In memory of The Father of the Spaghetti Western, Sergio Leone, 3rd January 1929 – 30th April 1989.

Sergio Leone‘s epic masterpiece “Once Upon a Time in the West“, following up his Dollars Trilogy finale “The Good, the Bad, and the Ugly“, is a rarity that improves like a fine wine,  revealing more depths as the years pass.

This may have been Leone’s unplanned swan song love letter to the western genre, but it was also to begin his second trilogy that would comprise of “A Fistful of Dynamite“, and “Once upon a time in America“. His own unique take on the history of North America, which also can be argued The Dollars Trilogy is a part of too.

C’era una volta il West” (“Once Upon a Time there was the West”), the original Italian title, is more in keeping with the elegiac tone and encapsulates Leone’s vision perfectly. That of the dying out of the west and the western genre. The metaphor of the building of the east coast to west coast railway and the original title in the closing shot adds extra impact to this.

Leone’s aim was to deconstruct the Hollywood westerns tropes and clichés of John Ford, Howard Hawks, and many more he loved, and ironically re-envisage them to fashion darker connotations. Depicted no better than in the casting of Henry Fonda as the chief villain. Far more nuanced examples are throughout, with one of the first champions of the artistic merits of Spaghetti westerns film critic Christopher Frayling citing as many as 30 classic American westerns referenced.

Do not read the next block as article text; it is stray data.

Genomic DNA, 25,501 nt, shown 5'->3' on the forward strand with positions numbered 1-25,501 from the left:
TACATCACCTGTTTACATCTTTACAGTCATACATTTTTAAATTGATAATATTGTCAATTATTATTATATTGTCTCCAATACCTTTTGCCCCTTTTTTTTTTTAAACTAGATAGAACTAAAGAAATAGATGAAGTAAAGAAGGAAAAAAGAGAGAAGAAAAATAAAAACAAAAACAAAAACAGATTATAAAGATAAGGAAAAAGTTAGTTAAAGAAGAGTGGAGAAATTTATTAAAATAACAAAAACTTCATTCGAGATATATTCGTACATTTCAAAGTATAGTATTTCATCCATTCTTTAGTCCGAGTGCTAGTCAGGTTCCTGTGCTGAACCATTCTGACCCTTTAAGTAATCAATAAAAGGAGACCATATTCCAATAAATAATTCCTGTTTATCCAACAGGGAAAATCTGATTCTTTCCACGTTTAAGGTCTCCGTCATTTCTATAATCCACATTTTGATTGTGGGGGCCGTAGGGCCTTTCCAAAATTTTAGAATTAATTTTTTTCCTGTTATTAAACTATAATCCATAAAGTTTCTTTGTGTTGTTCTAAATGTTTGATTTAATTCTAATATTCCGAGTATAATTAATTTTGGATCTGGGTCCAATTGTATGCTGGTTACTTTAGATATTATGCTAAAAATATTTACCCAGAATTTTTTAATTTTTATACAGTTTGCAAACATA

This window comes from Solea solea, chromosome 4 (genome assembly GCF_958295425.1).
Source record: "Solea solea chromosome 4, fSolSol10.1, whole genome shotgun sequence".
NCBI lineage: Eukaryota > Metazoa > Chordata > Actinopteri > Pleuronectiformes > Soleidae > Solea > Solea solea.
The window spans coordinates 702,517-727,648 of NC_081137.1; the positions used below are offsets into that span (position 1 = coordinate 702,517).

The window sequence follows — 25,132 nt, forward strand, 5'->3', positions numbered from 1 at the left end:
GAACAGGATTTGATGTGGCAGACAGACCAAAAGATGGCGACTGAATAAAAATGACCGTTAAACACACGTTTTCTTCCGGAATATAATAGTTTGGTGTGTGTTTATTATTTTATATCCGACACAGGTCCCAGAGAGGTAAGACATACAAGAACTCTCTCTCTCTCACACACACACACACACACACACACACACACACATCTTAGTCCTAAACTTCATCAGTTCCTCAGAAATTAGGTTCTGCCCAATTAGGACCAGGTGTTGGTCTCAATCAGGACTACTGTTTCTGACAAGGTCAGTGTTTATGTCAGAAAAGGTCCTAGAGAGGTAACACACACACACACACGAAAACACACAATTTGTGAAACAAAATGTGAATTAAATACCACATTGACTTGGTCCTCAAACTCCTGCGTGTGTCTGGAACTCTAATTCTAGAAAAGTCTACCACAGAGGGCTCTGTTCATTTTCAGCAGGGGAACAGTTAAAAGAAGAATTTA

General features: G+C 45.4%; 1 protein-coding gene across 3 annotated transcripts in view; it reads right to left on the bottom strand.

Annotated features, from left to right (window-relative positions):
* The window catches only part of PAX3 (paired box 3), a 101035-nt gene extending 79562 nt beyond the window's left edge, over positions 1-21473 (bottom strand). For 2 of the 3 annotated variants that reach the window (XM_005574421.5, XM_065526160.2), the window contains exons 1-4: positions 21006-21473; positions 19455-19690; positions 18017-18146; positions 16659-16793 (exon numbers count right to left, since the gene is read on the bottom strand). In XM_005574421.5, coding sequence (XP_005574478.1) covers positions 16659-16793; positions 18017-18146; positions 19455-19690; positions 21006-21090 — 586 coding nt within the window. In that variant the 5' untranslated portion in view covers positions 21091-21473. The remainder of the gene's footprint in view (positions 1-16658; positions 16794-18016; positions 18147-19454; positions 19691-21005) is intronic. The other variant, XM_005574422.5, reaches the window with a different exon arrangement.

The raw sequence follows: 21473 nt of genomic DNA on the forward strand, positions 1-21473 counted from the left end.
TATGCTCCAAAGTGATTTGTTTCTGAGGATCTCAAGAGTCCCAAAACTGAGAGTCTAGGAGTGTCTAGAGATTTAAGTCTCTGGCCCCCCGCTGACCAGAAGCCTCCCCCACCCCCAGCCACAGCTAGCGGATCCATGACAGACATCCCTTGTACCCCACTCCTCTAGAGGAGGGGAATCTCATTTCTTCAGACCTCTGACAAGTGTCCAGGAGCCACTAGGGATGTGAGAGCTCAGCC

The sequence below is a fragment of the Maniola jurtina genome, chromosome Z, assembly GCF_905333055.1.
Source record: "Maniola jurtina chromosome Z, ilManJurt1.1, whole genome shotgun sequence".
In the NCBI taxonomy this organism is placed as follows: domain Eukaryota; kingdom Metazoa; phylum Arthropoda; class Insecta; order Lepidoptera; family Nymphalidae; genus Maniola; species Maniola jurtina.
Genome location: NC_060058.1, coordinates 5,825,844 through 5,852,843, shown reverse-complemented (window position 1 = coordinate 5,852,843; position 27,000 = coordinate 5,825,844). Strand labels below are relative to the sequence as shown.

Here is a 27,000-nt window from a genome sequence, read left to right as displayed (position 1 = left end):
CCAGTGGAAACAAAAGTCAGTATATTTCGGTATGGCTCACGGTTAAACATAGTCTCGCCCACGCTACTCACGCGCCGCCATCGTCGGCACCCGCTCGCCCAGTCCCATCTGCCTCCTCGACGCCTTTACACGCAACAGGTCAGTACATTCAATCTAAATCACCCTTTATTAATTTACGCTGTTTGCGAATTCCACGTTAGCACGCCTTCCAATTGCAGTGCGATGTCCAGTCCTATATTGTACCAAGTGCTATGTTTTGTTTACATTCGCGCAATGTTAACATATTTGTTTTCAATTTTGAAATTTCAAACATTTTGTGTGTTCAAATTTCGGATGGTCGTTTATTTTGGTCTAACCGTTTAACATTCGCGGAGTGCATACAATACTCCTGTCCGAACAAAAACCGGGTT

Much as been said and discussed about its themes over the years, but what stands out now is that Jill played by Claudia Cardinale is by far a stronger, more complex female character than many depicted in the western genre up to that point. She is her own person and does not let herself be defined by who others think she is. She finds her place in the changing world in a quite unexpected way, unlike the male characters. Jill is the focal point of the story that connects the main characters; the heart, soul, and driving force of the narrative. The reason Cardinale is credited above her male co-stars of Fonda, Jason Robards, and Charles Bronson – finally in a Leone film after first being approached for “A Fistful of Dollars” and turning it down because he did not like the script, not realising Leone would craft far more than on the page.

Finally what is not to love about The Maestro Ennio Morricone‘s sublime score, almost a character in itself. Emulating yet subverting classic western movie scores, in keeping with the film as a whole. For me he is simply the best composer of all time because his works were very rarely derivative and each is truly unique, elevating every movie. This is highlighted beautifully with the opening to “Once Upon a Time in the West” . An avant garde composition like no other, as only he could realise, and that many may not regard as music. Made up of hyper-realistic sounds, mind-blowing in its simplicity and awe-inspiring audacity. Quite simply Leone’s films would not be the works of art they are without Morricone’s music.

From the sublime, surreal opening to the last poignant shots Leone utilised each and every skill he had honed up to this point to create the definitive romanticised, hyper-realistic western epitaph.

The final words I will leave to Leone himself, beautifully summing up his intentions better than I ever could:

The rhythm of the film was intended to create the sensation of the last gasps that a person takes just before dying. Once upon a time in the West was, from start to finish, a dance of death. All of the characters in the film, except Claudia [Cardinale], are conscious of the fact they will not arrive at the end alive.”

Karl Franks